As the summer progresses, I will discuss some specific goals that will be useful to you as a financial service professional, but a personal growth plan is a good place to start.




In a past blog I spoke about the importance of mentors. In future blogs, I will be spending a fair amount of time over the summer focusing on how you can be the best that you can be.  To begin this process, I want to share with you the five most important sentences that were spoken to me by five of my mentors because I think they represent the knowledge you need to start becoming the best that you can be.


“If you don’t excrete you die.” This famous sentence from Peter Drucker really had me flabbergasted when he first spoke it to me.

It actually was his response when I asked him, what is the most important lesson he could teach me. I was flabbergasted by his answer. What does that mean? Professor Drucker continued, “For our bodies to perform, they must take in nourishment and excrete waste. If they don’t excrete there is no room to take in more nourishment and you will die. People like you and other Wall Street types are pack rats. All you do is take things in.  You must begin to get rid of things if you are going to grow. You must get rid of bad ideas, bad investment programs and bad beliefs and replace them with new invigorating and nourishing ideas.”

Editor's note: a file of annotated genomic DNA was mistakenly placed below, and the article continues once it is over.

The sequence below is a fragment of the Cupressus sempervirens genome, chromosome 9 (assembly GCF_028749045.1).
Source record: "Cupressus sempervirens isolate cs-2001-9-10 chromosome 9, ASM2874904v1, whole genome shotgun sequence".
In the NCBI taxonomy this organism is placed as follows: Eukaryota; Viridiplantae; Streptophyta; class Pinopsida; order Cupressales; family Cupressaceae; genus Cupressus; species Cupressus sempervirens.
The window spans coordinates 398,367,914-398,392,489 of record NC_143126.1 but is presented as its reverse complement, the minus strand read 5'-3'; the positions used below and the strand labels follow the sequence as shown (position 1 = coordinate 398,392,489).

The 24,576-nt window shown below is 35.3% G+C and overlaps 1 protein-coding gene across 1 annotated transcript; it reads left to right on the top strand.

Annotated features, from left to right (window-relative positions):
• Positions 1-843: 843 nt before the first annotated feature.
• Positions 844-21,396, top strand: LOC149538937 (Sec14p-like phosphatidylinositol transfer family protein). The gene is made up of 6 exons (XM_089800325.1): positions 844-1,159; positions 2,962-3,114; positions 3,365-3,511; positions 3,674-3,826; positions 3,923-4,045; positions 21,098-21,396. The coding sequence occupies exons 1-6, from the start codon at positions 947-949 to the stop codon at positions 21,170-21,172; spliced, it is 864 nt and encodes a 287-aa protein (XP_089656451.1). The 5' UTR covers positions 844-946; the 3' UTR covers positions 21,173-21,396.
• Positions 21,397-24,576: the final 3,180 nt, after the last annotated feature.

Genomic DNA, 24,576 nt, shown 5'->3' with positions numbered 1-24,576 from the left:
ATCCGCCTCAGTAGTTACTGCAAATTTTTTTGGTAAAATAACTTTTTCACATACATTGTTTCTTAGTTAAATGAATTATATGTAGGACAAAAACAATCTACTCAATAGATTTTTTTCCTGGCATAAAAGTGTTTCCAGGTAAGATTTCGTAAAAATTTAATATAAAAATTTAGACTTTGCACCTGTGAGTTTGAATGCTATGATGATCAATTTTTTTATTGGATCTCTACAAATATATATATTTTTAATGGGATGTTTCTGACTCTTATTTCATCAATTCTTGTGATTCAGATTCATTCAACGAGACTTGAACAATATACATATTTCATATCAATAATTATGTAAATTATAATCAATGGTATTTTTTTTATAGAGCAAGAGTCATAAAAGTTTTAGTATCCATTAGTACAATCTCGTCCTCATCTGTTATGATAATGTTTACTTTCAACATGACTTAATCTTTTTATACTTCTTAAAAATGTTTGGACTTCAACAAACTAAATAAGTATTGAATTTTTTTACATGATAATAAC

“There is more than one right answer.”  After hearing this sentence from DeWitt Jones I really started thinking for the first time that the proposition that there is more than one right answer could be applied to many aspects of life. I wondered why few people ever spoke of the concept of finding more than one right answer. It seems that we live in a world where most people may look for answers but never look for a second or even third right answer. Yet one does not have to look far to see the vast breakthroughs that exist entirely because of rejecting the way something was always done and replacing it with a better right answer.


“The purpose of a business is to find and keep good customers.”